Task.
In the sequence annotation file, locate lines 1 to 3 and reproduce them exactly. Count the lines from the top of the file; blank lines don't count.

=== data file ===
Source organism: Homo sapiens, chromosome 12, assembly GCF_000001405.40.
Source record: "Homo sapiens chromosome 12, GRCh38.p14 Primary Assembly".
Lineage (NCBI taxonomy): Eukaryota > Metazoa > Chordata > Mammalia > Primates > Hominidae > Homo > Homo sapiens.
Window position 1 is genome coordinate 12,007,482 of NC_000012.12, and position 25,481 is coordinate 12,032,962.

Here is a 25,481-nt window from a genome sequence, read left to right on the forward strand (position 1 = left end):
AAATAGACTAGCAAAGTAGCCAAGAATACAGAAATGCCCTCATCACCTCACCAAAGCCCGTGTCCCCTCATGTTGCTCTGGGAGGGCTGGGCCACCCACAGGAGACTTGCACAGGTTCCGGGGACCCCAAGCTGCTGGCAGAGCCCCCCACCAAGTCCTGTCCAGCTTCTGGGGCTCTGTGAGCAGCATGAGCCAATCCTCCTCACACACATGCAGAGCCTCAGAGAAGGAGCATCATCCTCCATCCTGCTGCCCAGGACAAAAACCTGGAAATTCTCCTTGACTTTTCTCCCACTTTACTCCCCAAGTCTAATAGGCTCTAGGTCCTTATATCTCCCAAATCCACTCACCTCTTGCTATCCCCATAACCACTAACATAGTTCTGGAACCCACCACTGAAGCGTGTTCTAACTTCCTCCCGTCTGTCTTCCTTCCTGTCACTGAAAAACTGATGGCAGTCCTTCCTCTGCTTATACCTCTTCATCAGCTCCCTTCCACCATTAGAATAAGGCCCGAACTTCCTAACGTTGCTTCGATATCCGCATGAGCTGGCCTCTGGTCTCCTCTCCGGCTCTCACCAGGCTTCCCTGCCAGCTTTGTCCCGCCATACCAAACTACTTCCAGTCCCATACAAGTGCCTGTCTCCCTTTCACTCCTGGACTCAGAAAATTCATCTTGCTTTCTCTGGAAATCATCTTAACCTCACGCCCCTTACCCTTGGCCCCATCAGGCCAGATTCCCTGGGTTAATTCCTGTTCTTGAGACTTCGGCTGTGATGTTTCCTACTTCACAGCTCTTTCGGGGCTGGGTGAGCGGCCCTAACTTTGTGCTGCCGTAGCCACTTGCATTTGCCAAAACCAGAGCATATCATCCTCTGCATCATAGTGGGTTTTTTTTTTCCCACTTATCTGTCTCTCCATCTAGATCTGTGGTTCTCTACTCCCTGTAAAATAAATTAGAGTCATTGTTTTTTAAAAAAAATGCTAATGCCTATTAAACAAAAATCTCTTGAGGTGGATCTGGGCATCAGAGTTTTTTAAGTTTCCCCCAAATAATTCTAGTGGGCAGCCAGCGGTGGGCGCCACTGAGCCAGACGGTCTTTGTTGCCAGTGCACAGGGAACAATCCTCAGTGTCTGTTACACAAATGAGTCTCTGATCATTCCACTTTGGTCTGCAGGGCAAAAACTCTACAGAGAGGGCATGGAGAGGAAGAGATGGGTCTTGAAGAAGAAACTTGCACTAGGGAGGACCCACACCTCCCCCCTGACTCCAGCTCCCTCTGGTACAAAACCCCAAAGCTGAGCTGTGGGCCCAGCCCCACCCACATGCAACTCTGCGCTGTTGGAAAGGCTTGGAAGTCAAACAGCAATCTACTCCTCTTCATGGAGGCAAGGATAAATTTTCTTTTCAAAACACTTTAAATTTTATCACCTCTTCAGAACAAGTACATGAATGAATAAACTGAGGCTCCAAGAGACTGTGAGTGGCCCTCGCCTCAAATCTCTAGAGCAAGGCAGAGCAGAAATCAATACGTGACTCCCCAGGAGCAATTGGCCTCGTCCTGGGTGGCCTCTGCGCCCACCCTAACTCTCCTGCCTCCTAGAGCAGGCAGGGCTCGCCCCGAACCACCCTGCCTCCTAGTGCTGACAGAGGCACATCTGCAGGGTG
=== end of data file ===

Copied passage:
Source organism: Homo sapiens, chromosome 12, assembly GCF_000001405.40.
Source record: "Homo sapiens chromosome 12, GRCh38.p14 Primary Assembly".
Lineage (NCBI taxonomy): Eukaryota > Metazoa > Chordata > Mammalia > Primates > Hominidae > Homo > Homo sapiens.